Asiatic lilies are beautiful large flowers available in many colors including white, pink and red. They are bulbous plants that self propagate. While Asiatic bulbs are hardy and should be left in the ground through the winter months, they will need to be dug up and divided every few years as the garden becomes overcrowded and the plants bloom less than they did in previous years.
Wait until the bulbs become dormant to dig them up, which happens after the foliage turns yellow in the fall. At this time, digging them up will be less stressful on the bulbs and will give them a chance to take root during the winter months in their new location.
Cut back the yellow foliage so just a few inches remain above the ground. You can now see where your bulbs are without too much interference. If the foliage remained, you would not be able to see where you are digging.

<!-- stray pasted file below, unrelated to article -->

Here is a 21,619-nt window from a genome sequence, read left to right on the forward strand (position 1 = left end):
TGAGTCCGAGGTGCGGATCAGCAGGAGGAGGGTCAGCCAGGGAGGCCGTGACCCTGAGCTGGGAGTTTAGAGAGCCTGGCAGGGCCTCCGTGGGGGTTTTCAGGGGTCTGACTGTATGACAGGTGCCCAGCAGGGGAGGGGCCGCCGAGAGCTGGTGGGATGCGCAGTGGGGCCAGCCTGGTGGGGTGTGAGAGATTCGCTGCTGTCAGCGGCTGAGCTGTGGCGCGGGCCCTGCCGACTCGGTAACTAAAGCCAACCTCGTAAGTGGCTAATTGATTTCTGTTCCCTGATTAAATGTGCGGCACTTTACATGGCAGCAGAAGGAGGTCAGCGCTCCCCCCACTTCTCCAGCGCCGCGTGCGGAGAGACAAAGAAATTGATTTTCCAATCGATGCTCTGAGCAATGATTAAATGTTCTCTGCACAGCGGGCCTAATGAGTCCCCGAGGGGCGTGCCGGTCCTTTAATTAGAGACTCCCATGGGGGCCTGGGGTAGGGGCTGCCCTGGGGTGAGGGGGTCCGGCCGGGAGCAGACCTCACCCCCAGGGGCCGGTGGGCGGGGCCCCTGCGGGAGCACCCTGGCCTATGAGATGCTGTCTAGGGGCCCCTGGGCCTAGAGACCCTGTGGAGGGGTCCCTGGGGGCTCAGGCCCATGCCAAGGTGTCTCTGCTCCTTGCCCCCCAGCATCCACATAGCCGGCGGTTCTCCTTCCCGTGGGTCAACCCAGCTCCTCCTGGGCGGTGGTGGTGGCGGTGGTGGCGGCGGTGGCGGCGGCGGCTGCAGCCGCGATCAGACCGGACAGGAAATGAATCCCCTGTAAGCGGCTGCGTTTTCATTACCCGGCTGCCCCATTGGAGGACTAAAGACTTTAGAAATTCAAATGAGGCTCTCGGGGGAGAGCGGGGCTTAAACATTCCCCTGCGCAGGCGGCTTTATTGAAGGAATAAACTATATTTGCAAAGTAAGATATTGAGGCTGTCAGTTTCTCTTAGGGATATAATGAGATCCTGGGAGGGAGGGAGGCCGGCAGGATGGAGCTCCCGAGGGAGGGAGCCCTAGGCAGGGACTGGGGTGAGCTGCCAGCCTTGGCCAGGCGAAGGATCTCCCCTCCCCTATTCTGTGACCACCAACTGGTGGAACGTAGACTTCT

Use a garden fork and dig straight down about 6 inches around the entire perimeter of the first plant (stay a couple inches away from the stem). Asiatic lilies are typically planted about 3 to 4 inches deep but digging 6 inches will ensure you clear the bulbs. Pull down on the handle of the garden fork in several places to lift the bulb out of the soil.
Dig up the remaining plants. Use the depth of the first bulb to determine how deep you need to dig for the rest of the bulbs. For instance, if the first bulb was 3 inches below the ground, then you only need to dig about 5 inches. On the other hand, if the first bulb was 6 inches deep, you need to dig around 8 inches below the soil.
Replant your Asiatic bulbs immediately. Separate any attached bulbs with your hands (do not use a knife). Plant the new bulbs in a prepared planting bed that has been tilled 12 inches deep and contains several inches of organic matter (e.g., compost). The bulbs should be 3 to 4 inches below the soil with the tips facing up and spaced 8 inches apart. Pack down the soil and water well.